Tag Archives: A Theory of Fields

what the analyst must do

“Taken together, our view forces the analyst to do more than just tell the story of how the winners were inevitable. Instead, the analyst must carefully specify the players, consider their resource endowments, understand the nature of the collective projects at stake, and study what courses of action were possible and then successful or unsuccessful.” (Fligstein & McAdam, A Theory of Fields, p. 171)

higher education and the professions

“We see the relationship between this expansion of schooling and the proliferation of strategic action fields as reciprocal. On the one hand, the proliferation and increasing complexity of strategic action fields produces a demand for individuals who have high-level organizational skills. But these newly educated individuals also have the social and technical skills to fashion new strategic action fields and work to expand existing ones.” (Fligstein & McAdam, A Theory of Fields, p. 79)

inner view

“For most of us, most of the time, the latent threat of the outer perspective is held in check by the lived experience of the “inner perspective.” Our daily lives are typically grounded in the unshakable conviction that no one’s life is more important than our own and that the world is an inherently meaningful place. But one does not will this inner view into existence of his or her own accord. It is instead a collaborative product, born of the everyday reciprocal meaning making, identity conferring efforts we engage in with those around us.” (Fligstein & McAdam, A Theory of Fields, p. 41)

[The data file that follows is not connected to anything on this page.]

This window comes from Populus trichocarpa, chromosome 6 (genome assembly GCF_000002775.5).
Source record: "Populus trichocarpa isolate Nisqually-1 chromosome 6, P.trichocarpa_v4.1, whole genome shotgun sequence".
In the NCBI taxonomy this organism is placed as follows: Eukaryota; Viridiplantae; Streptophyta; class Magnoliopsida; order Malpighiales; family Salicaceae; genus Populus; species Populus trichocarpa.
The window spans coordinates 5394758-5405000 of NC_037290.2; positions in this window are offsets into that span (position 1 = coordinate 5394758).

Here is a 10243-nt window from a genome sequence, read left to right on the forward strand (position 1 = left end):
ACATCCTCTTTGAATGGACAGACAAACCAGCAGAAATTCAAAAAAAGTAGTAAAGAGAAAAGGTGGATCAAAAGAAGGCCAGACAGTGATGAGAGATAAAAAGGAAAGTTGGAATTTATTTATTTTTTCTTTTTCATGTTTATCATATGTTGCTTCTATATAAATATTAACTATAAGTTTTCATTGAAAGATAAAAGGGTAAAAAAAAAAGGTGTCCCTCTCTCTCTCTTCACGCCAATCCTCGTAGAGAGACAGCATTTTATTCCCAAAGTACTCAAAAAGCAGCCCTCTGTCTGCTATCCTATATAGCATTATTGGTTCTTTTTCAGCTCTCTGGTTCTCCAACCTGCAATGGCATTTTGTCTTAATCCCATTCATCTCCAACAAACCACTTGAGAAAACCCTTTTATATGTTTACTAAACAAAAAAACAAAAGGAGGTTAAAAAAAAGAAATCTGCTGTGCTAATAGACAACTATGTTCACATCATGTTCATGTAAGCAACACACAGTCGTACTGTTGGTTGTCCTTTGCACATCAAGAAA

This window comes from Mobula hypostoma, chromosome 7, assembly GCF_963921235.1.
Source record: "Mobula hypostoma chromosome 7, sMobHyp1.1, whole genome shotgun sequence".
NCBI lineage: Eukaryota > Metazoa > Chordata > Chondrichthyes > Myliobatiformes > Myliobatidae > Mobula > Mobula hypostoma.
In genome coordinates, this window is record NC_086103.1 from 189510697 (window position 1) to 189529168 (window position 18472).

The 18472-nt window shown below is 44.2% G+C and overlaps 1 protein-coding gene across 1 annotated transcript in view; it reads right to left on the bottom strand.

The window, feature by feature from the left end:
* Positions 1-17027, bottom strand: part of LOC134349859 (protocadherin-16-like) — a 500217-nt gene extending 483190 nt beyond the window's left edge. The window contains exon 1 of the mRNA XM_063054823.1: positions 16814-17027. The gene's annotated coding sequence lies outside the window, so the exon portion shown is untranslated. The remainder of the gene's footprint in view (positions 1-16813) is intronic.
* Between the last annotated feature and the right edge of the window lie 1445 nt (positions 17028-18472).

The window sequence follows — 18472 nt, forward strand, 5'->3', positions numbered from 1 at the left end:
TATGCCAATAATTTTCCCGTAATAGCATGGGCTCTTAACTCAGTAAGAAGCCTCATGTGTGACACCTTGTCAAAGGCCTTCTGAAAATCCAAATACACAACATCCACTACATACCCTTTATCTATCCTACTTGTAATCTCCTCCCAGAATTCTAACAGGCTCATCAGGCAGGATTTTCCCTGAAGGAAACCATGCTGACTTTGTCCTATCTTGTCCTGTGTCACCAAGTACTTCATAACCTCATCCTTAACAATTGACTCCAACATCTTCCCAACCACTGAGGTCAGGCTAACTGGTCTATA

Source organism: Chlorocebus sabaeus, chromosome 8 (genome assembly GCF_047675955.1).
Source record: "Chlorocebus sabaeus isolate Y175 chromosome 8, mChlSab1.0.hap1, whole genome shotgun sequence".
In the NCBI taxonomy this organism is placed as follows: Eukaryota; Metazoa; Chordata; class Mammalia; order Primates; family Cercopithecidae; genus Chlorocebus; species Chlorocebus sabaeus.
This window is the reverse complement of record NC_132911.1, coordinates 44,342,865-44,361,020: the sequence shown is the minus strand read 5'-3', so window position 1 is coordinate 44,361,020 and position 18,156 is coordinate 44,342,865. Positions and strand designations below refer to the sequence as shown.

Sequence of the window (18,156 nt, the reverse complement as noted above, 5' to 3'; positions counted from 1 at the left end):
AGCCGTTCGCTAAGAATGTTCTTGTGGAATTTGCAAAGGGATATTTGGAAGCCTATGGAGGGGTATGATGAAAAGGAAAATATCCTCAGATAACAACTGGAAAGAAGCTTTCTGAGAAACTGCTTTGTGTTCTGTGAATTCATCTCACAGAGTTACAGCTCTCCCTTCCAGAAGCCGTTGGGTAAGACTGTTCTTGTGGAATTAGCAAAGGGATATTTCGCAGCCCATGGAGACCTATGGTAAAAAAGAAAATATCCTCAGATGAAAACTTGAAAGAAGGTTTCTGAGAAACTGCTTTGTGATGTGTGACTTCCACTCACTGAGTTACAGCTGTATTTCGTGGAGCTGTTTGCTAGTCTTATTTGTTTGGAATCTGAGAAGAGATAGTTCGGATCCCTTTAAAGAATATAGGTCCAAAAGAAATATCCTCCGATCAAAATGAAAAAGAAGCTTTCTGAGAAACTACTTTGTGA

network analysis

“In short, the analyst always has to provide the theoretical underpinning for what is important about the relationships (i.e., networks) being studied for any given outcome. If a field is really an arena in which individuals, groups, or organizations face off to capture some gain as our view suggests, then the underlying logic of fields is not encoded in the structure of the network but in the cultural conceptions of power, privilege, resources, rules, and so on that shape action within the strategic action field.” (Fligstein & McAdam, A Theory of Fields, p. 30)